Mould, What's all the fuss about?
16 November 2015
Moulds are natural and generally pose no adverse health effects outside the home. However, mould indoors can be an indoor air issue. Mould produces spores that become airborne. These spores and mould fragments are introduced into the respiratory system, where they can cause allergic reactions, trigger asthma attacks, and cause other health problems.
Not all people are adversely affected by mould, however it can emit particles that may cause some people to sneeze. This is not necessarily an allergy; like a dust storm, it is a reaction to the particles in the air. Often moulds can also release a musty odour which can be disagreeable.
Toxic moulds produce mycotoxins that can pose serious health risks. Some studies claimed that exposure to high levels of mycotoxins can lead to neurological problems and in some cases death. Prolonged exposure may be particularly harmful. Research in this area has not been conclusive.
Individuals with persistent health problems that may be fungi-related are advised to see their GP for a referral to a practitioner trained in environmental medicine or related specialties and are knowledgeable about these types of exposures.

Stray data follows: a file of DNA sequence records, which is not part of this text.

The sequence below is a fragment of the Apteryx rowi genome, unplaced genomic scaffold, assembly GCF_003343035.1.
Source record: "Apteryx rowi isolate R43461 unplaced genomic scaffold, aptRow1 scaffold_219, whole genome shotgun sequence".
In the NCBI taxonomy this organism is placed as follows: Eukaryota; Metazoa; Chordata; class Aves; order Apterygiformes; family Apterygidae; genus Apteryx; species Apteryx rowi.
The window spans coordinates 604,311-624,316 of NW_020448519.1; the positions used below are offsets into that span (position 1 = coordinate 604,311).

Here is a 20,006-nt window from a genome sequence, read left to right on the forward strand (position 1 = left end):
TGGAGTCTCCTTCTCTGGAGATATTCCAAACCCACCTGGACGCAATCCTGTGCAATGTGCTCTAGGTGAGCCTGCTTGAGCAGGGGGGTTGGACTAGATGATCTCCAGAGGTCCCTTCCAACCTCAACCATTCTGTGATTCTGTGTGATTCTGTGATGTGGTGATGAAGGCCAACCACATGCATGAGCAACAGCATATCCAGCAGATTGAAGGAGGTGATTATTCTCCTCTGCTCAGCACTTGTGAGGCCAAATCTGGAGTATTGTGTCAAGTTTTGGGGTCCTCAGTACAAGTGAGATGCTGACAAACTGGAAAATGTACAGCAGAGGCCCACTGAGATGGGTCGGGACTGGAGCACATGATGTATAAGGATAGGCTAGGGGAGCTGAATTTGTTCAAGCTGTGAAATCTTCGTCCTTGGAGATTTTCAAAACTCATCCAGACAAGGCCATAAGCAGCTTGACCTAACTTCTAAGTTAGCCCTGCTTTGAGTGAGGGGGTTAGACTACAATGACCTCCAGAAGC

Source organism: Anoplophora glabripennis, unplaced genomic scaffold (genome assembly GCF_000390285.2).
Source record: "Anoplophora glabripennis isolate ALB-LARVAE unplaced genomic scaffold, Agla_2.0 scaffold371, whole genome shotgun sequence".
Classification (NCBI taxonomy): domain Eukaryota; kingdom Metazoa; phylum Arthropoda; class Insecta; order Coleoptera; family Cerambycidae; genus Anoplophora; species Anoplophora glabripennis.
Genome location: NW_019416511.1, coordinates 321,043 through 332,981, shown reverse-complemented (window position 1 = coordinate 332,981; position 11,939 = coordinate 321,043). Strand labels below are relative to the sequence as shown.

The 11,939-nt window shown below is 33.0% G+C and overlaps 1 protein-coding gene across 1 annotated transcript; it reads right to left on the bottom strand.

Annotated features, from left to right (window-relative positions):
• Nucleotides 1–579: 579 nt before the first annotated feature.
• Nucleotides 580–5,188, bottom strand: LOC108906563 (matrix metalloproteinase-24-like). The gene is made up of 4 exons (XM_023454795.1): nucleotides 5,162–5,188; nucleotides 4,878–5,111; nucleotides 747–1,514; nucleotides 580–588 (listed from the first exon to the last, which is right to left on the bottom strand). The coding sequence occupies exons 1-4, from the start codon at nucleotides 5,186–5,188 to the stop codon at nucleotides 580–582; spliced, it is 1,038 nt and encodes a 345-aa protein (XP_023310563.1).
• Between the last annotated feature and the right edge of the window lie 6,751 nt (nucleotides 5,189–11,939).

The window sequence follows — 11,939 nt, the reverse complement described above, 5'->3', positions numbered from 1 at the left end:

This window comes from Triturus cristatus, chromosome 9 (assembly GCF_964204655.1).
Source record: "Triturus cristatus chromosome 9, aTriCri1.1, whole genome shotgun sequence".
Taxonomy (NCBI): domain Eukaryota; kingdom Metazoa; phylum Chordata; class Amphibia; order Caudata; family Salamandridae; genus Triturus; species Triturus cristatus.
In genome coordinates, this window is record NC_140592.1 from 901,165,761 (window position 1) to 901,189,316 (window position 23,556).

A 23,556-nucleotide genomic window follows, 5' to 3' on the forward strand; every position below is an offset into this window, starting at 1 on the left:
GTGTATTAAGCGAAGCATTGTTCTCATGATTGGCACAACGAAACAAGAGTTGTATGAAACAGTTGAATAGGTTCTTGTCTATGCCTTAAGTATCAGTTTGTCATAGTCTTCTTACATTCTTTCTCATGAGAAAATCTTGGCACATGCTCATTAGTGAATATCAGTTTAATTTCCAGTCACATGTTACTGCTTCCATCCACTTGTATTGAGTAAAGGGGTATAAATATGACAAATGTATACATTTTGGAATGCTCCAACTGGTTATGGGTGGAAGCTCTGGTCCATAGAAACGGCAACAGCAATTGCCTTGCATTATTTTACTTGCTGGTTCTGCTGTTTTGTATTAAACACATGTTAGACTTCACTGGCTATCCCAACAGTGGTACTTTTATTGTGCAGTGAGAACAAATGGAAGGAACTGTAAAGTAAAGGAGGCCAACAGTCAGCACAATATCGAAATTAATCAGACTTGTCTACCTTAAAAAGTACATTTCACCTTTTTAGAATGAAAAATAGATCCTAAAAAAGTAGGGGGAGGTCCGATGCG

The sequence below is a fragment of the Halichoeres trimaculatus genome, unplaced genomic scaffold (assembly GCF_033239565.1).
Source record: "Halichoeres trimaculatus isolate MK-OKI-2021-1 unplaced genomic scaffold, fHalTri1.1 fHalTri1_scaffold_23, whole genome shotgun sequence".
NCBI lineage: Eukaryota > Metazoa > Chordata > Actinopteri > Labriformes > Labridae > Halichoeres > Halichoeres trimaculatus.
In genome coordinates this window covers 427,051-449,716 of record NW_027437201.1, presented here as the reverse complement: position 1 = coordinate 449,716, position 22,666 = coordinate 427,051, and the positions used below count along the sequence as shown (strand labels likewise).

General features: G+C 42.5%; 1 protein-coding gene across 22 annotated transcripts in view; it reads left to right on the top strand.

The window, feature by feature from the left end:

Mould in abundance:
Mould is on the increase in commercial and residential properties, this is due to the natural ageing of properties and harsher summer and winters each year which are taking their toll making properties more susceptible to mould.
What to do:
EHS provides a comprehensive range of remediation skills and strategies which includes both the identification and correction of the conditions that permit mould growth, as well as the steps to safely and effectively remove mould damaged materials.
For more information contact our expert team of Occupational Hygienists today.